GOLDENDALE, Wash. - The community here has rallied to help a woman who lost her toe and nearly her life from a spider bite.
Deborah Heart was picking cherries off her tree on a sunny day in July while wearing Birkenstocks when a spider bite changed her life.
"I felt this intense pain. It was this hot burning sensation, and I knew that something bad had just happened," she said.
Heart had no idea just how serious it was until she went to the doctor the next day and was sent straight to the emergency room for treatment of a poisonous spider bite.
She lost her toe - amputated due to the poison infecting the bone. But she said she could've lost part of her leg or may have died if she waited any longer to see a doctor.
That was the beginning of a scary, and life-threatening battle with the poison from what she believes was either a brown recluse or hobo spider.
The poison spread through her entire body, affected her organs and came close to killing her.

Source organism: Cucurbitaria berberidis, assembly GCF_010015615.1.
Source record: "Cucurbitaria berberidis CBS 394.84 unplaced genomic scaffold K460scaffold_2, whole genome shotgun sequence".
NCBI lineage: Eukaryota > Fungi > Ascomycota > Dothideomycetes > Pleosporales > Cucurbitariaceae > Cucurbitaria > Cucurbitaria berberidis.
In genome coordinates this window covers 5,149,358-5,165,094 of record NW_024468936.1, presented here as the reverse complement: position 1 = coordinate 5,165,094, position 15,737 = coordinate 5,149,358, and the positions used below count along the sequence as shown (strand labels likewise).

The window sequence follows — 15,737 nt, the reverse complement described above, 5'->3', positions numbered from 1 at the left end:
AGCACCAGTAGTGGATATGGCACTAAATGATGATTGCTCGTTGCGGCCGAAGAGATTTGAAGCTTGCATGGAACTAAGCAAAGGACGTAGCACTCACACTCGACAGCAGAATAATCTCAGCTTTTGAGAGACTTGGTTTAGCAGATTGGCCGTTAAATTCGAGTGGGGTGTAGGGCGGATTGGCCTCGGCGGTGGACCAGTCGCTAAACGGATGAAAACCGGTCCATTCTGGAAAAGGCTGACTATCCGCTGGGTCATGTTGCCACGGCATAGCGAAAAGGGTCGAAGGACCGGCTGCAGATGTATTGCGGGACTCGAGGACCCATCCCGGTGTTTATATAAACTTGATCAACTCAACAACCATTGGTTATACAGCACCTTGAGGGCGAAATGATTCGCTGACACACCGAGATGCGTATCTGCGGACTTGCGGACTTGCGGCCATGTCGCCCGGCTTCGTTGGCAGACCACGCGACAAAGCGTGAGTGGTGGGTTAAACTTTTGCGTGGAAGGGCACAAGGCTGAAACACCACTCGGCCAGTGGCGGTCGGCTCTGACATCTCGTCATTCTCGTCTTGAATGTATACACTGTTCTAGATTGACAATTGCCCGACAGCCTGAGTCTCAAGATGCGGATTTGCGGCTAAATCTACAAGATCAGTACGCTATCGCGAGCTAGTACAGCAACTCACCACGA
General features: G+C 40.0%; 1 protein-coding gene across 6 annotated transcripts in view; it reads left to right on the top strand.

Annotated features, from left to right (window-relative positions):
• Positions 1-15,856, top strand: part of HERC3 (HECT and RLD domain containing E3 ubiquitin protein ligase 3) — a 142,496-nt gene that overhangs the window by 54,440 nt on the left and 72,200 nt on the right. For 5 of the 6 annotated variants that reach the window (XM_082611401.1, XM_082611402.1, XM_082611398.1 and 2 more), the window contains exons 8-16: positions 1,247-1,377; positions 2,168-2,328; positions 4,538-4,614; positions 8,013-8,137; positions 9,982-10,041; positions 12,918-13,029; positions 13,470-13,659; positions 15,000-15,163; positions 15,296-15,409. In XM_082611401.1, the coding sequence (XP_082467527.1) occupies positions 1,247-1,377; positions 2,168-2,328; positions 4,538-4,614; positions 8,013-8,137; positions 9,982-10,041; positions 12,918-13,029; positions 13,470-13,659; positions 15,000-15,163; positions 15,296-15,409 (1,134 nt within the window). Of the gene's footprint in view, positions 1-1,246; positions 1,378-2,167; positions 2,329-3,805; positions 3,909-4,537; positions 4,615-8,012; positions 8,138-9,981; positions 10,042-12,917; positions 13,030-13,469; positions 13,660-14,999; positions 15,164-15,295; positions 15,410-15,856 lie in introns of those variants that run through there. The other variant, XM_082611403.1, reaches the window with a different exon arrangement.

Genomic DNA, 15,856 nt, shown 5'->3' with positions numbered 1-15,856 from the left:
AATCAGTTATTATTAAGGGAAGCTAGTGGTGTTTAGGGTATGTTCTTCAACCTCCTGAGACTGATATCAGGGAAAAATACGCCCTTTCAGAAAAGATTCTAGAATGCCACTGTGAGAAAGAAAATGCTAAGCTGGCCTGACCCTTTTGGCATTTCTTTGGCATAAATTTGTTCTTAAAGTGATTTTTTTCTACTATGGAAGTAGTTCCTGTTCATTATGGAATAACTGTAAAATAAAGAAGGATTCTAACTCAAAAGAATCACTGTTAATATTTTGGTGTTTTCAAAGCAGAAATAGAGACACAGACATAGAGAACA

She's now gaining on her health, but the hardest part is accepting help from the community she's been helping as a volunteer for years.
They've raised thousands of dollars to help Heart save her home and pay her medical bills.
"I've had a lot of time to contemplate, 'Why me God? Thanks a lot,'" she said. "It has (tested my faith), but if it wasn't for my faith, my church, my work with the school board, I don't know if I would've survived to this point."
Church members and friends have raised more than $4,000 in just a few days online. Dozens of businesses have also donated thousands of dollars in items to auction off at a fundraiser Friday night.
The brown recluse spider is not native to the Pacific Northwest. In fact, the only brown recluse ever found in the Northwest was in the Yakima Valley town of Prosser in 1978. And that one came from a trailer of household goods brought in from Kansas.
The region does have hobo spiders, however.
We found out about this story through a news tip. If you have a something you want us to look into, send us an email at email@example.com.